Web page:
At the laboratory's urging, the manufactured home is the first constructed of structural insulated panels, or SIPs.

The panel's foam core better insulates and controls air leakage than traditional building materials and less lumber is used to build the homes.

Through DOE's Building America program, researchers will analyze and report the home's energy efficiency, affordability and structural integrity.
More information on RF tag research is available at

The home was built with technical support from DOE at Champion Enterprises' factory in Silverton, Ore. More information is available at

DOE/Pacific Northwest National Laboratory

Related Fuel Cell Articles from Brightsurf:

INRS researchers develop a new membraneless fuel cell
The research team of INRS (Institut national de la recherche scientifique) professor Mohamed Mohamedi has designed a green membraneless fuel cell that uses oxygen from the air.

Researchers advance fuel cell technology
Washington State University researchers have made a key advance in solid oxide fuel cells (SOFCs) that could make the highly energy-efficient and low-polluting technology a more viable alternative to gasoline combustion engines for powering cars.

Niobium used as catalyst in fuel cell
Glycerol fuel cell can replace batteries in cell phones and laptops, and could be used in future to run electric cars and supply power to homes.

Inside the fuel cell -- Imaging method promises industrial insight
Hydrogen-containing substances are important for many industries, but scientists have struggled to obtain detailed images to understand the element's behavior.

Selenium anchors could improve durability of platinum fuel cell catalysts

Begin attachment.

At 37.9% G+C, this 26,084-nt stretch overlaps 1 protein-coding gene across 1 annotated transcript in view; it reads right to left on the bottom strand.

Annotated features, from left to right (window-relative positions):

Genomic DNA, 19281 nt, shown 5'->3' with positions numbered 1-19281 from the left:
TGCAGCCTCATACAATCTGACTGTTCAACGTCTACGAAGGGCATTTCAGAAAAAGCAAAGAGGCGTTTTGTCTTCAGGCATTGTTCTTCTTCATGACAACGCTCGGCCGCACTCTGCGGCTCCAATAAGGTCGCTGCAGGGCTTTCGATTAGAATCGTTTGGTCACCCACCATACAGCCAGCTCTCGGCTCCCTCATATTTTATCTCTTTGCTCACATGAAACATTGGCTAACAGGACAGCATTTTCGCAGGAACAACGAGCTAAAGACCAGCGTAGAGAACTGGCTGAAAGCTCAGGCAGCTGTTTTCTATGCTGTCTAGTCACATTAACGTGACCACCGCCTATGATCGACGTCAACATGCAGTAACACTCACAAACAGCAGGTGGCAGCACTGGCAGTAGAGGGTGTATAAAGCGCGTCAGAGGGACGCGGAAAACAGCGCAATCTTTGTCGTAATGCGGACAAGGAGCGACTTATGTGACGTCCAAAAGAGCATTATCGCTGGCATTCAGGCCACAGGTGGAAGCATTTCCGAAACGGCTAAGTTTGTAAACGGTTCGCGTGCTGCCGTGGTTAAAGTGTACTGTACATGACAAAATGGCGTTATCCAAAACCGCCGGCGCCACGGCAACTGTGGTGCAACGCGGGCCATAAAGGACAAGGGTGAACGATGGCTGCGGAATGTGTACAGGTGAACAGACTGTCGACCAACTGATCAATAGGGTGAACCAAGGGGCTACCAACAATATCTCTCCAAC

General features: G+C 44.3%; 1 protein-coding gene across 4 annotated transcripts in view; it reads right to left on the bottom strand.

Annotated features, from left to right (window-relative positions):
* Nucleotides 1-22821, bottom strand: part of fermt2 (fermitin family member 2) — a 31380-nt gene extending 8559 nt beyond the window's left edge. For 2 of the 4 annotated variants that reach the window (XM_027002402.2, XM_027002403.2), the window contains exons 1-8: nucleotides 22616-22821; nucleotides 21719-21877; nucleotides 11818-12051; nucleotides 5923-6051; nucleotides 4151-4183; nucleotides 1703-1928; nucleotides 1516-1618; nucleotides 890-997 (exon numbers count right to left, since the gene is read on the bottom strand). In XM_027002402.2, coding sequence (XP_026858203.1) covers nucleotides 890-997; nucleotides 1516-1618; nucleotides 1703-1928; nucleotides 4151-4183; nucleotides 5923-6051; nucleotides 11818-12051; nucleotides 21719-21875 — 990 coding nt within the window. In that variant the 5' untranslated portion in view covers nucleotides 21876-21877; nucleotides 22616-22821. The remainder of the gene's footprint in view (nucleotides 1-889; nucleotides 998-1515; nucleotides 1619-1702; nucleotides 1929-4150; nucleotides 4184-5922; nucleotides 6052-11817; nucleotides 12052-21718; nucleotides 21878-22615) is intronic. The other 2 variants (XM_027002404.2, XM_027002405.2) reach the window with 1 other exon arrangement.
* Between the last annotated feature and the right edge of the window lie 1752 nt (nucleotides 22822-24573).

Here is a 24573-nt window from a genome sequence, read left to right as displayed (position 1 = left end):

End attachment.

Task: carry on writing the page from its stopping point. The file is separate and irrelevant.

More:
Researchers at the Georgia Institute of Technology have developed a new platinum-based catalytic system that is far more durable than traditional commercial systems and has a potentially longer lifespan.

Activity of fuel cell catalysts doubled
An interdisciplinary research team at the Technical University of Munich (TUM) has built platinum nanoparticles for catalysis in fuel cells: The new size-optimized catalysts are twice as good as the best process commercially available today.

More flexible nanomaterials can make fuel cell cars cheaper
A new method of increasing the reactivity of ultrathin nanosheets, just a few atoms thick, can someday make fuel cells for hydrogen cars cheaper, finds a new Johns Hopkins study.

Developed self-controlling 'smart' fuel cell electrode material
A research team led by Professor Kang Taek Lee in the Department of Energy Science and Engineering developed electrode material for a new form of high-performance solid oxide fuel cell.

Finally, a robust fuel cell that runs on methane at practical temperatures
Either exorbitantly expensive fuel or insanely hot temperatures have made fuel cells a boutique proposition, but now there's one that runs on cheap methane and at much lower temperatures.

New fuel cell concept brings biological design to better electricity generation
Fuel cells have long been viewed as a promising power source.

Read More: Fuel Cell News and Fuel Cell Current Events is a participant in the Amazon Services LLC Associates Program, an affiliate advertising program designed to provide a means for sites to earn advertising fees by advertising and linking to